Iowa State University Extension and Outreach

East-Central and Southeast Iowa Crop Information

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July 17, 2007
 

Iowa State University Extension Information for Southeast Iowa
By Jim Fawcett, ISU Extension Field Agronomist
4265 Oak Crest Hill Rd. SE
Iowa City, IA 52246
319-337-2145

 
CORN

 

Storm Damage

 

Although the rain was needed, we could have done without the wind and hail. Fortunately most of the downed corn appears to be due to lodging rather than green snap, so it’s not quite as bad as it looks right now. The corn will partially straighten up in the next few days. Most of the stalk straightening will occur near or above the ear leaf, making harvest a challenge. Some research at the University of Wisconsin indicated about a 15-30% yield loss when corn is flattened at the pollination stage. There were also smaller areas where hail damage occurred. About one third of the corn yield is lost with a 50% loss of leaf area at silking. Assessing Hail Damage to Corn (NCH-1) http://www.extension.iastate.edu/Publications/NCH1.pdf can help in estimating potential yield losses. Of course it’s important to get the insurance person out to look at corn and soybean fields if you have hail insurance.  Lodging and hail also increase the incidence of plant diseases, including stalk rots. See Roger Elmore’s 2005 ICM article for more discussion on corn lodging at http://www.ipm.iastate.edu/ipm/icm/2005/8-1/rootlodge.html.

 

Nitrogen Deficiency

 

Nitrogen losses from the heavy rains that occurred 2 or more weeks ago are showing up in fields now. If nitrogen is short, deficiencies show up in the older leaves as the developing ear gets preferential treatment. Some yield increases have been seen with additional nitrogen applications up until VT (tassel emergence), but the odds of a response go down fairly rapidly after that time.

SOYBEANS
 
Soybean Aphid

 

Soybean aphid numbers are increasing in the area, but are still at low levels in most fields. I’ve been finding an average of less than 1 to about 10 per plant. The economic threshold is greater than 250 per plant on at least 80% of the plants. This threshold is set to prevent the economic injury level of about 700 per plant from being reached. It’s important to give the beneficial insects a chance and not just spray at the first sign of aphids.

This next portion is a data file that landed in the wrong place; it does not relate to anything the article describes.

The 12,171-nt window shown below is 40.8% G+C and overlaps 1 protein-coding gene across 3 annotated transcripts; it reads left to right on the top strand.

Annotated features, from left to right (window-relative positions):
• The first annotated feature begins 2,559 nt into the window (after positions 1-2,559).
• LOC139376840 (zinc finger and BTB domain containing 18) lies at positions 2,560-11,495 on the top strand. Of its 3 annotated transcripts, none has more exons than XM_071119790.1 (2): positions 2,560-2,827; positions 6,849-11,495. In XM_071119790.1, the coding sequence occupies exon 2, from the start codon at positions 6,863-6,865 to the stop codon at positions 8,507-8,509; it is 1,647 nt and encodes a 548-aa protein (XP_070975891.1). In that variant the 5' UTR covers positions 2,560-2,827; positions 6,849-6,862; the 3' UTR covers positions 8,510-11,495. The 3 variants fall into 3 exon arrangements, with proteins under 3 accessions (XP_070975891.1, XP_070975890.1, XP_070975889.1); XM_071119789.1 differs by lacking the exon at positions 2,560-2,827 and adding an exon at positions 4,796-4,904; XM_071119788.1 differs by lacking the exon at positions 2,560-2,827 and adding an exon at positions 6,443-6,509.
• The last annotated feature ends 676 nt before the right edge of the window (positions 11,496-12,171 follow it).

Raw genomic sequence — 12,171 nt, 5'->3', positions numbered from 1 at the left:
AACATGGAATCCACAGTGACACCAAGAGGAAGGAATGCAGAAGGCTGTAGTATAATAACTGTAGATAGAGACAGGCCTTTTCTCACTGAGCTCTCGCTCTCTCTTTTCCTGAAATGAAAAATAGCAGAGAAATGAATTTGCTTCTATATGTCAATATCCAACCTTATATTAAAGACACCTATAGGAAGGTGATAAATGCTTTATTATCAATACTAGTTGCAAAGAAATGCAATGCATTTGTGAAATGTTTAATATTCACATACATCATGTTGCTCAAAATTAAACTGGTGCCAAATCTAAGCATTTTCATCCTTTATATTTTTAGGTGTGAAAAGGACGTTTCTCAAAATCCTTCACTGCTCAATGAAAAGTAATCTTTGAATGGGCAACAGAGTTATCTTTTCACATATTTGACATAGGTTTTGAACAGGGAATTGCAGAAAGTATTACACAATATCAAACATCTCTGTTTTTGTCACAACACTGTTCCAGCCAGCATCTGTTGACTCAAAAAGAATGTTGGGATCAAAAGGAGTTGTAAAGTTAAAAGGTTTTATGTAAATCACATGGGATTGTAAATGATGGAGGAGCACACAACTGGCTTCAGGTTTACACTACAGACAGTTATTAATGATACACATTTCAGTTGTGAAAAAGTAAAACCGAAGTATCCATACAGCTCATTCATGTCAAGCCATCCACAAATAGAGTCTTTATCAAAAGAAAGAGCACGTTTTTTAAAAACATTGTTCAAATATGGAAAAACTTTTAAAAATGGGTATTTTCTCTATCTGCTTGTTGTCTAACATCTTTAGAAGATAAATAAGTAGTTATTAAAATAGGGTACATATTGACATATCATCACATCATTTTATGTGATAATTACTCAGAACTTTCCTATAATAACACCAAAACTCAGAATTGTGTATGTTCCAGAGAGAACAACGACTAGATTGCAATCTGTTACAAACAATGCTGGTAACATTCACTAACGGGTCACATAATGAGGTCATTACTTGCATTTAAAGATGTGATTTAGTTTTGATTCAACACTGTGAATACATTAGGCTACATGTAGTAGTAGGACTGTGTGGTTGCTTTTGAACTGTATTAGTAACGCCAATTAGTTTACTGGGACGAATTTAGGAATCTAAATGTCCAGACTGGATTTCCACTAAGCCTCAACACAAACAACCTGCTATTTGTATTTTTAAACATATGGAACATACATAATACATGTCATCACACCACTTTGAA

FOR YOUR CALENDAR
 
Ag Professional Tour – July 20  9:30 a.m. to noon
NE Iowa Research Farm – Nashua
 

Emphasis on current crop and pest issues with tour of on-farm research trials. CCA credits available.
 

 
Midwest Strip Till Conference – July 31 9 a.m. to 3:00 p.m.
Waterloo
 


Organized by Research and Extension of Iowa State University, the University of Minnesota, the University of Wisconsin, and Hawkeye Community College. Manufacturers will demonstrate equipment for strip-tillage and associated operations, including auto-guidance systems and fertilizer injectors.  Researchers, farmers, and industry representatives will present the latest information on strip-tillage related topics, including equipment selection, fertility management, and guidance technology. Participants will review information booths all day, and lunch is available on site.  This program is free and open to the public. Five Certified Crop Advisor CEUs (4.5 SW & 0.5 NM) will be available for a nominal fee.  Expo details are at: http://wrc.umn.edu/outreach/striptillageexpo/midwest/index.html.

 

 
Soybean Aphid and Bean Leaf Beetle Management Tour – August 8
 

Management techniques for the soybean aphid and bean leaf beetle will be highlighted at a tour on the Iowa Learning farm site on the Rob Stout farm south of West Chester on Wednesday, Aug. 8. Since first being discovered in the Midwest in 2000, soybean aphids have tended to be more of a concern in odd numbered years, so this may be more of a pest this year than last. No-till soybean plots that were planted with and without the seed treatment “Cruiser” are the focus of research conducted on this Iowa Learning Farm site. Seed applied insecticides can provide good early season bean leaf beetle control and also provide some control of soybean aphids, especially when planting is delayed as it was this spring. Also discussed at the tour will be value added crop opportunities, including “low lin” soybeans. A rain simulator will also be demonstrated at the site. A free meal, courtesy of QUALISOY (http://www.qualisoy.com/) will be available at 6:30 p.m. followed by the tour. The Iowa Learning Farm project is a unique partnership of agencies, farm and conservation groups, the general public and Iowa State University. Iowa Learning Farm project staff work to increase the adoption of residue management and conservation practices that are expected to improve water quality.

 

If you have any questions, please feel free to contact the Iowa State University Extension Office.

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Last Update: July 17, 2007
Contact: Jim Fawcett fawcett@iastate.edu


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